At the same time, Val, smiling at Bart, said, "You're a doll."  Steve pegs this as the code: "You're a doll."


Soon 703 took off. Barry, when it was in level flight, played lasso with Chipper. He wore a cowboy outfit. Fitzhugh laughed, wearing his new Navy uniform. Betty places clothes for Valerie beside her friend, who still had on the evening gown, "I don't think you'll want to wear that for the rest of the trip, for while we hope for the best, I don't think it will be one continual ball."  Val calls Betty a doll. In the cockpit, Dan relaxed, "That was quite a stopover, Steve." 


Mark spoke from the radio set up, "I wonder how many more we'll have to make."


Steve shrugged, "As many as necessary."  He set course east, toward the new day and new hopes in the land of the giants.    





























The last three chapters indicate a comedy of errors and a chain reaction of terrors, with more emphasis on the later. The way one character's action and reaction affects and or saves another character is fantastic. Such is Barry's siren saving Bart from Cartley's gunshot, even though Bart blamed Fitzhugh for making the sound and drawing too much attention to the area. There are more examples in the synopsis but the novel does it best. The last chapter gives us typical a LAND OF THE GIANTS climax with action and all. Both the last chapter and its previous chapter (14 and 13) give us the action on many levels--from Steve's viewpoint, Bart's, and Mark's, Dan's, Cartley's and even his two aides. Yet it is fast moving and exciting. When one event occurs, we wonder how it will be explained and resolved. The Fitzhugh radio call was another fine example or writing what could have been a dull sequence in an imaginative and entertaining way.


Wollen seemed like Lt. Greyson from THE DEADLY DART episode and I can imagine John Dehner in the role. It is really up for conjecture whether Wollen actually knew Bart was helping the little people or not. Steve thought so but from the novel it is difficult to determine what Wollen knew. Wollen's last speech is a good subtle moment--does he or doesn't he know? I'd say he does---it makes the character more likeable to think he knew what was happening and let Bart and the little people go. Cartley is the real villain, even his two pals don't seem all that bad even though they are.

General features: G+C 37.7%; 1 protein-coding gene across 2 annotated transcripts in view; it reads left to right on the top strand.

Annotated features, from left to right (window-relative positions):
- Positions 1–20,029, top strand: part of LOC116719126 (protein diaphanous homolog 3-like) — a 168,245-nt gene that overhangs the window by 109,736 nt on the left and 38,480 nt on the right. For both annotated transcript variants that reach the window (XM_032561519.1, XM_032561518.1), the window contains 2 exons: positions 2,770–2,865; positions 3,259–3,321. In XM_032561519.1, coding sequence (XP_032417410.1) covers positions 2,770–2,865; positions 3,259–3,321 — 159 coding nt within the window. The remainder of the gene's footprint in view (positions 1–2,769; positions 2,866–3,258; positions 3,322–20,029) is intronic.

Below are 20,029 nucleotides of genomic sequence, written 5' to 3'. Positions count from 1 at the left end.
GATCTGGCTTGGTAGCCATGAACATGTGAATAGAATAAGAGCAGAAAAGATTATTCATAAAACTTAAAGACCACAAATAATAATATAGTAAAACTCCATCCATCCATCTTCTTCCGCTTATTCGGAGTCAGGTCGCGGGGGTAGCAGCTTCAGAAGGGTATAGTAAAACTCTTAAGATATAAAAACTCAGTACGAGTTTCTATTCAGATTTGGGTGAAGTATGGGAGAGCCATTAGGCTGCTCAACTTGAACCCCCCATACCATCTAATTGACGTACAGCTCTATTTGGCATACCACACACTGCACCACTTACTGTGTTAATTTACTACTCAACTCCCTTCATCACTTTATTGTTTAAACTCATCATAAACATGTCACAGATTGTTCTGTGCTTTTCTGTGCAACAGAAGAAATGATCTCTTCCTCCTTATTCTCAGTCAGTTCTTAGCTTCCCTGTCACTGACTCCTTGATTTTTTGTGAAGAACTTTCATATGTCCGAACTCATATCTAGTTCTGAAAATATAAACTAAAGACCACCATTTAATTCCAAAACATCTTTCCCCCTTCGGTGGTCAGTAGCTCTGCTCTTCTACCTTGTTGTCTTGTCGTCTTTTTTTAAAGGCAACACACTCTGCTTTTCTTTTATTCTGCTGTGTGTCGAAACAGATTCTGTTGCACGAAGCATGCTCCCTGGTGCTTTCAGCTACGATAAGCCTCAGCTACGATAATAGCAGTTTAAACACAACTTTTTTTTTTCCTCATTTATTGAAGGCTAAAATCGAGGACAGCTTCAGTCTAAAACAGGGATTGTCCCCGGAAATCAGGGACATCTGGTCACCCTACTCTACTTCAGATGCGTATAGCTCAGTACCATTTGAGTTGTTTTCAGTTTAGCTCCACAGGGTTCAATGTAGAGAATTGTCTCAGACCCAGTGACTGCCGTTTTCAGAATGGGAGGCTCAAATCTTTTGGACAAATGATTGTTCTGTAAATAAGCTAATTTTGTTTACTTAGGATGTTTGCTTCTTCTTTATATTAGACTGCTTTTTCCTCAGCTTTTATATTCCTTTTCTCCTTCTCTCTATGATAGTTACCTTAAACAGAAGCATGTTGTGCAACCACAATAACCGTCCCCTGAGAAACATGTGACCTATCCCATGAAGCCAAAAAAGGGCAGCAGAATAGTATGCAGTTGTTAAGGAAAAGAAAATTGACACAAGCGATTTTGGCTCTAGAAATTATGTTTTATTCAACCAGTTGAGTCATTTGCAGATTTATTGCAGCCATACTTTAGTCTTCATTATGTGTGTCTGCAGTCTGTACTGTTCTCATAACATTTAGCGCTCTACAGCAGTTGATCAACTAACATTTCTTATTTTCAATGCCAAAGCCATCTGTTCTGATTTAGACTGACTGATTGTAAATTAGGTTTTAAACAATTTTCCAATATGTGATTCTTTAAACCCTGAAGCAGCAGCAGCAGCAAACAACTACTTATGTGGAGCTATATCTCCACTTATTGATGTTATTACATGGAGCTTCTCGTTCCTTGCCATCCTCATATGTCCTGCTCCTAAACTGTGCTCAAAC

The most important aspect of FLIGHT OF FEAR is its optimism. It is only my opinion but LAND OF THE GIANTS is an optimistic series more so than a dark one. Although there are dark episodes throughout its run (just as FLIGHT OF FEAR has dark moments and dark chapters) it is basically an "up"  series. By Year 2, the jungle was less dangerous and almost pretty. The jungle sounds were changed to softer bird sounds. Dangerous insects and animals were encountered less. There were more daytime scenes, indeed entire episodes were filmed in daytime as opposed to Year 1 where entire night time episodes pervaded. Plots in Year 2 were a bit lighter. Year 1, with its emphasis on survival (hunger, death, brainwashing, betrayal, following rules), was optimistic. Through it all, the seven very different people managed to pull together, accept each other, and even change somewhat over time. They were, in fact, like a family by EVERY DOG NEEDS A BOY (more a family than the Robinsons on LOST IN SPACE by year three of that series). There were always some friendly giants: Dr. Brule, Gorak, the girl in THE BOUNTY HUNTER, the parents in RESCUE and SHELL GAME, Pepe, Andre, and Ben. Somehow, I kept thinking of Ben and Andre whenever I read about Bart. Both remind me of Bart's character and situation. Andre had to help the little people undercover in NIGHTMARE and Ben was somewhat of a doctor who liked the little people a lot and helped them dave Chipper, performing an operation in EVERY DOG NEEDS A BOY. The similarities to the mission in the finale of OUR MAN O'REILLY has already been mentioned.



In some ways, FLIGHT OF FEAR ignores some of the series's more friendly meetings but does so to present us with a first friendly meeting and does so credibly and magnificently. FLIGHT OF FEAR gets my nomination and vote for the best LAND OF THE GIANTS spinoff (and possibly the best LAND OF THE GIANTS story period!) for many reasons including magnificent writing, biting social notations, furthering relationships of both the series and original characters, and its eventual hopeful climax.